Some fans believe that this year could be the turning point in the two side’s history, where Spurs overtake Arsenal in the battle for supremacy over North London. Last year’s North London derbies can be considered a testament to that. Spurs finally won their first NLD at Arsenal in 17 years when Younes Kaboul’s late header condemned the Gunners to a 3-2 defeat at the Emirates while the return fixture at White Hart Lane was evenly balanced at 3-3 with both sides forcing the best out of Heurelho Gomes and Wojciech Szczesny in their respective goals.
The entertaining fixture would, as some Arsenal fans were ultimately expecting, be the last they would see Samir Nasri and Cesc Fabregas performing in a north London derby and the loss of both influential players gave Spurs fans hope that this season would be the season that would see the tide turn between the two. How do you recover from losing two prominent members of the starting XI, coupled with the loss of Gael Clichy? You sign Premier League experienced creative forces in their places.
That is exactly what Arsene Wenger did on the final day of the transfer window. Mikel Arteta and Yossi Benayoun may not be on the same level as Nasri and Fabregas but what Wenger has now is two experienced centre midfielders who know the league like the backs of their respective hands. Park Chu Young, Andre Santos, as a replacement for Clichy, Per Mertesacker, Gervinho, Alex Oxlade-Chamberlain and the highly-rated Ryo Miyaichi, or Ryodinho according to the Dutch press, all set to play their part in the coming season, some Arsenal fans believe they have strengthened in the right areas and are stronger than they were last season.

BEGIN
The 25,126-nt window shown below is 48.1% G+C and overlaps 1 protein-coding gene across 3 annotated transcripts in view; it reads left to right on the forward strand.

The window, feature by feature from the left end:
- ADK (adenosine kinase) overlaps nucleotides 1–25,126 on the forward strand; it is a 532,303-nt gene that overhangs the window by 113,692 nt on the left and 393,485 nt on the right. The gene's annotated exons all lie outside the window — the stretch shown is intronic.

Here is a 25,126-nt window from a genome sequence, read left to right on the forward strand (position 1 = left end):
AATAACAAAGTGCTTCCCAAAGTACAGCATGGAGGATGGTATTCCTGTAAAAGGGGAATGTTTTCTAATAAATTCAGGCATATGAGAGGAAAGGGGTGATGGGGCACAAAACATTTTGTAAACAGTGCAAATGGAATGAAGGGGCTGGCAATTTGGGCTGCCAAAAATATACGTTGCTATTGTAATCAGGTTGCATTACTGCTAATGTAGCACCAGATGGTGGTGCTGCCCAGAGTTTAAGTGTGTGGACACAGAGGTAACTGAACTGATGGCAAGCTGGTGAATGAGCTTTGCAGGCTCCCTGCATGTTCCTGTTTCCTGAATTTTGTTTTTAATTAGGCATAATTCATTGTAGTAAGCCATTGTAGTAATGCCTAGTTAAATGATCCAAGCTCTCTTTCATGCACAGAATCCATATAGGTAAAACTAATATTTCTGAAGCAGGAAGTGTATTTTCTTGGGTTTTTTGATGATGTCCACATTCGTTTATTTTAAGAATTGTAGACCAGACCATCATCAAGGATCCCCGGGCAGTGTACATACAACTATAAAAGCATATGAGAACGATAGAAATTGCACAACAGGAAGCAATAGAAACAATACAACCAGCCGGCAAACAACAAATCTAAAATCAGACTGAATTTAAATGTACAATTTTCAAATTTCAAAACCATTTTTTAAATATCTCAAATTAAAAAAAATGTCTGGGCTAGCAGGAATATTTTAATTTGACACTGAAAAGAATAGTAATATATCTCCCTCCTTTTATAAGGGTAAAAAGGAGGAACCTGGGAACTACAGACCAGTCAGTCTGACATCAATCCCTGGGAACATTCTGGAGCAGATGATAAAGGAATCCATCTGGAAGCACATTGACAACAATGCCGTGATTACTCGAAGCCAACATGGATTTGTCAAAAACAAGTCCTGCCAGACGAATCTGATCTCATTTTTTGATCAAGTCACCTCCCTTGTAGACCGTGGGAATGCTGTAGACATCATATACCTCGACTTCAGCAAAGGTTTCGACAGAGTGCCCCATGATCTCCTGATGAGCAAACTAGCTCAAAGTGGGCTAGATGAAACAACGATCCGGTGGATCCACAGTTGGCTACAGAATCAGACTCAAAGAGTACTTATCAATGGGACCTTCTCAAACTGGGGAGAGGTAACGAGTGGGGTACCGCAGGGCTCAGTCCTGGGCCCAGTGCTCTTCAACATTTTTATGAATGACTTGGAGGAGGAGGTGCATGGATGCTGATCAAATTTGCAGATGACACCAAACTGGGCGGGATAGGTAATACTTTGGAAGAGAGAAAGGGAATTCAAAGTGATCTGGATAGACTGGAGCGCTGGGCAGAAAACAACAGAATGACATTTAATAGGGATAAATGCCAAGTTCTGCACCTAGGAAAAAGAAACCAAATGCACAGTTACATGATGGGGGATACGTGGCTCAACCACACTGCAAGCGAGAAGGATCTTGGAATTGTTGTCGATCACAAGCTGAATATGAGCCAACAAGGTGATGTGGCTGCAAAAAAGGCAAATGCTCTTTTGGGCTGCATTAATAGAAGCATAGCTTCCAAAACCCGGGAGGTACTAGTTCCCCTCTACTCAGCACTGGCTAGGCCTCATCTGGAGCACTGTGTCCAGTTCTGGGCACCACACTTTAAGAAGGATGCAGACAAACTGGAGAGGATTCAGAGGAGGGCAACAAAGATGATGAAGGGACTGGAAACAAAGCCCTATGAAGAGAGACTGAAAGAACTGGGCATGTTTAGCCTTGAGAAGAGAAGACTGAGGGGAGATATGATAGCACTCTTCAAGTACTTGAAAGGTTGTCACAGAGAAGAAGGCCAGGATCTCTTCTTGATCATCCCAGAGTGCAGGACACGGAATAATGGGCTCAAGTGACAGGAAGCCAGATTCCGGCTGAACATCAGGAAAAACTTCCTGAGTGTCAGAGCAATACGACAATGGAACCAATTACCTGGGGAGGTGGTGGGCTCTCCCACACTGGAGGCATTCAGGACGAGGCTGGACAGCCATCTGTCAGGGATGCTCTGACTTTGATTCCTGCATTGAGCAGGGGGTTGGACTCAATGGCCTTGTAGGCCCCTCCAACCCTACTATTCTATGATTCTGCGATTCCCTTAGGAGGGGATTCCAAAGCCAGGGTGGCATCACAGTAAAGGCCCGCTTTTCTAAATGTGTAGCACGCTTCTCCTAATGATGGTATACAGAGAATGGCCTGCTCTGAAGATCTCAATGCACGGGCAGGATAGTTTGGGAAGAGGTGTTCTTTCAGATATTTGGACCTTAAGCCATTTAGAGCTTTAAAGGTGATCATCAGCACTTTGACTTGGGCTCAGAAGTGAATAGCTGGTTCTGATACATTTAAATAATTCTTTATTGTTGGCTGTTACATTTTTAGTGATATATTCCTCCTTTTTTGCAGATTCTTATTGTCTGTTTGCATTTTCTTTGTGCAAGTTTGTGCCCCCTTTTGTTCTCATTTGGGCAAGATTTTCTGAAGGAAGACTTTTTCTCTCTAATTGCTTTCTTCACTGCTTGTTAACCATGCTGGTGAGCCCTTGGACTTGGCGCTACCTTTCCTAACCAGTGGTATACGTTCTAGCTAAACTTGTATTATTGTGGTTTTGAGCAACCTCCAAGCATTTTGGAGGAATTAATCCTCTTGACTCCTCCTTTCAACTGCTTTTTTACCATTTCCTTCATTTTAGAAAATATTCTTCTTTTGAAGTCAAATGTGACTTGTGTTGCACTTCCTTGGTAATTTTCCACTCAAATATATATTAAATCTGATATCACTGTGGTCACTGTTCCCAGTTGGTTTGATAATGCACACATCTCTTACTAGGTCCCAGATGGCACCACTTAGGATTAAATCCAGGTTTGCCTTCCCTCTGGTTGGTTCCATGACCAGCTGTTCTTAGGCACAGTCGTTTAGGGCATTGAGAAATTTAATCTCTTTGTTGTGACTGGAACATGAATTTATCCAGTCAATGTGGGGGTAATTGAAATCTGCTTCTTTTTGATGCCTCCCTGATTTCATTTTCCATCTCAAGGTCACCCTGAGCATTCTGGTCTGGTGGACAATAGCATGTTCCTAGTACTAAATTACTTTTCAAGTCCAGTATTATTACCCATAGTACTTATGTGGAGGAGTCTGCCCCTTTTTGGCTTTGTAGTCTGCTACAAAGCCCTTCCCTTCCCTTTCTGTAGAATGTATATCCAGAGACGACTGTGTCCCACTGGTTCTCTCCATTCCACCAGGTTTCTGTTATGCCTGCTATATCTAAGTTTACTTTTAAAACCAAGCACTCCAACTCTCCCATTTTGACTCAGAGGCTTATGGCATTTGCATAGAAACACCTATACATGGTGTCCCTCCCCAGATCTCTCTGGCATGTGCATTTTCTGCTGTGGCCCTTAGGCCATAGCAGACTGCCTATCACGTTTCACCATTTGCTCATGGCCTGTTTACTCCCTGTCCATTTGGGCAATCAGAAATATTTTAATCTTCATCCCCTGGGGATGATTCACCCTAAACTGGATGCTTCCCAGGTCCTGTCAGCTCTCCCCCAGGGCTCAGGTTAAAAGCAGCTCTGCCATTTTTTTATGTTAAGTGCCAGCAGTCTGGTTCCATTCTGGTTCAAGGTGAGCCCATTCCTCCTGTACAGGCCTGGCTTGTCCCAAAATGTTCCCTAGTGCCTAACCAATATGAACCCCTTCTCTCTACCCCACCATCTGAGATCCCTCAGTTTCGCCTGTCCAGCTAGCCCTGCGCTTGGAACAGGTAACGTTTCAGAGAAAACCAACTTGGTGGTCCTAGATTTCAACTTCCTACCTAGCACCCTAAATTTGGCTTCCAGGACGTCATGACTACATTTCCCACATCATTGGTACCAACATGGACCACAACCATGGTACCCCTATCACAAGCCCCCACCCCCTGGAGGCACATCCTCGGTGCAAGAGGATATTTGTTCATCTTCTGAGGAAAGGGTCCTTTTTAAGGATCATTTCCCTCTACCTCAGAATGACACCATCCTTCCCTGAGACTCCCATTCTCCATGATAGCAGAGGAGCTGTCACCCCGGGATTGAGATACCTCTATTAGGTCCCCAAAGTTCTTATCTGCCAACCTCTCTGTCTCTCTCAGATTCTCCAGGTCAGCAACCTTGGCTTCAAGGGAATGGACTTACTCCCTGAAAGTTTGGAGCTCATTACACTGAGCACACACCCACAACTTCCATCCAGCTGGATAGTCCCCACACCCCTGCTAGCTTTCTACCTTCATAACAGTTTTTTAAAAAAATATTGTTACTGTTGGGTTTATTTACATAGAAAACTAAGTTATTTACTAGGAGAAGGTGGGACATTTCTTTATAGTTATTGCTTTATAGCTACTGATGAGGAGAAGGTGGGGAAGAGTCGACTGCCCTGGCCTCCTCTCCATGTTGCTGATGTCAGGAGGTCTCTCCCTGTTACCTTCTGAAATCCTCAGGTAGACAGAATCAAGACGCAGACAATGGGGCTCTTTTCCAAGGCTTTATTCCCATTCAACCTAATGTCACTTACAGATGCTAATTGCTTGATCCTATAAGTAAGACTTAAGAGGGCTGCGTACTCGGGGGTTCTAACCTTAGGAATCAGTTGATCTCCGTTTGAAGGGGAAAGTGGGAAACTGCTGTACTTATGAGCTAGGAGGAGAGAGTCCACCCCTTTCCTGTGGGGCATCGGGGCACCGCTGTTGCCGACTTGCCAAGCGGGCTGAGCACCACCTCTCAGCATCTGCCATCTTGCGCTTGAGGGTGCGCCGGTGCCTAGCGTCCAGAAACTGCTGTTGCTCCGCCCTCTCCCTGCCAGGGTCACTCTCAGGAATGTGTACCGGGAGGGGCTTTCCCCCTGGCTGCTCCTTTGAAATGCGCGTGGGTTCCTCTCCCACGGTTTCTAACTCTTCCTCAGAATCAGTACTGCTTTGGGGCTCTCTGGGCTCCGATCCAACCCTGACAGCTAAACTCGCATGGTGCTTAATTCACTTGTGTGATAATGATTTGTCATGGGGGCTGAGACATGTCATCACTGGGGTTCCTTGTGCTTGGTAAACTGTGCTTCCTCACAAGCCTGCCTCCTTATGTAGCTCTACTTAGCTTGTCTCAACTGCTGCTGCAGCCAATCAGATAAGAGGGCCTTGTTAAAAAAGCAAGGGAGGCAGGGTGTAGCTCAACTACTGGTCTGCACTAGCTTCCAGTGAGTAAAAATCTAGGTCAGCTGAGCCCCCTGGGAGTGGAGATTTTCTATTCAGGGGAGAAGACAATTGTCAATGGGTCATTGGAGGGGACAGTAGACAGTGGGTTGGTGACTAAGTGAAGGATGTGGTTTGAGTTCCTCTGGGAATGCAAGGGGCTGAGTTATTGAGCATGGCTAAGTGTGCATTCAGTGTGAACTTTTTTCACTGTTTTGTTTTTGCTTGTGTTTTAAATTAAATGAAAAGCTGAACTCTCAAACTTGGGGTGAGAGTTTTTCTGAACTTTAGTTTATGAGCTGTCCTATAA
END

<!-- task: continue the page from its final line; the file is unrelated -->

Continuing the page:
In comparison, Spurs have added the well known Emmanuel Adebayor, Scott Parker and Brad Friedel to the ranks strengthening in the necessary areas but will it be enough to topple Wenger’s side? I don’t think so. The Frenchman has bought in a number of experienced players. Santos will ease the pressure from the shoulders of the injury prone Kieran Gibbs and the Brazilian international is a more than ample replacement for Clichy, Mertesacker will help fill the ever present hole in the centre of defence and once Thomas Vermaelen is fit again, both will undoubtedly form a formidable partnership at the back.
Oxlade-Chamberlain is one for the future but is one of the hottest prospects available to England and has followed in the footsteps of new team-mate Theo Walcott and Welsh winger Gareth Bale by making the transition from Championship to Premiership via the fabled Southampton youth academy while with South Korean international Young and Gervinho of the Ivory Coast, two further experienced heads are added to the ranks and it means that the ghost of Nicklas Bendtner can be put to rest, for a season at least.
So, coming from a Spurs fan, I cannot see this year being the year that Arsenal become the second best side in north London. Arsene Wenger has what it takes to get the best out of his players and will continue to do so this season. But, the gulf in class is closing quicker than some Arsenal fans may like to admit and it won’t be long before the Spurs become the number one side in north London.